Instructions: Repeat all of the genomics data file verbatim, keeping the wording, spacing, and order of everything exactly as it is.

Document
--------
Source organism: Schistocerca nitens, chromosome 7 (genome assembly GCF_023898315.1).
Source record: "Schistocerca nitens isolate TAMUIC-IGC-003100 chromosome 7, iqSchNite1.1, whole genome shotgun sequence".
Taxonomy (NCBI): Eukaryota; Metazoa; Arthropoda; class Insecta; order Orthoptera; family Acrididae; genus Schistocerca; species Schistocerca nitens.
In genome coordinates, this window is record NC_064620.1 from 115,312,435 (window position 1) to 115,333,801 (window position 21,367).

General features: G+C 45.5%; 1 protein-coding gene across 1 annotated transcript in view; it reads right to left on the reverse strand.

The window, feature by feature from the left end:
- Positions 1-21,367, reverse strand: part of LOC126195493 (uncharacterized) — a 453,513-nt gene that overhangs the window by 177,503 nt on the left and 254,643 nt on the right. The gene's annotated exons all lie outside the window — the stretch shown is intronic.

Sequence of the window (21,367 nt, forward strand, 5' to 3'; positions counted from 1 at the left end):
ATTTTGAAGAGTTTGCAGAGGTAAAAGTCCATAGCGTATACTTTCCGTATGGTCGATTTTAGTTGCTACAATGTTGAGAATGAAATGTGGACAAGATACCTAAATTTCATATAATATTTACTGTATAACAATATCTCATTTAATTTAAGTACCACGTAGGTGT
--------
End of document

Source organism: Schistocerca nitens, chromosome 7 (genome assembly GCF_023898315.1).
Source record: "Schistocerca nitens isolate TAMUIC-IGC-003100 chromosome 7, iqSchNite1.1, whole genome shotgun sequence".
Taxonomy (NCBI): Eukaryota; Metazoa; Arthropoda; class Insecta; order Orthoptera; family Acrididae; genus Schistocerca; species Schistocerca nitens.
In genome coordinates, this window is record NC_064620.1 from 115,312,435 (window position 1) to 115,333,801 (window position 21,367).

General features: G+C 45.5%; 1 protein-coding gene across 1 annotated transcript in view; it reads right to left on the reverse strand.

The window, feature by feature from the left end:
- Positions 1-21,367, reverse strand: part of LOC126195493 (uncharacterized) — a 453,513-nt gene that overhangs the window by 177,503 nt on the left and 254,643 nt on the right. The gene's annotated exons all lie outside the window — the stretch shown is intronic.

Sequence of the window (21,367 nt, forward strand, 5' to 3'; positions counted from 1 at the left end):
ATTTTGAAGAGTTTGCAGAGGTAAAAGTCCATAGCGTATACTTTCCGTATGGTCGATTTTAGTTGCTACAATGTTGAGAATGAAATGTGGACAAGATACCTAAATTTCATATAATATTTACTGTATAACAATATCTCATTTAATTTAAGTACCACGTAGGTGT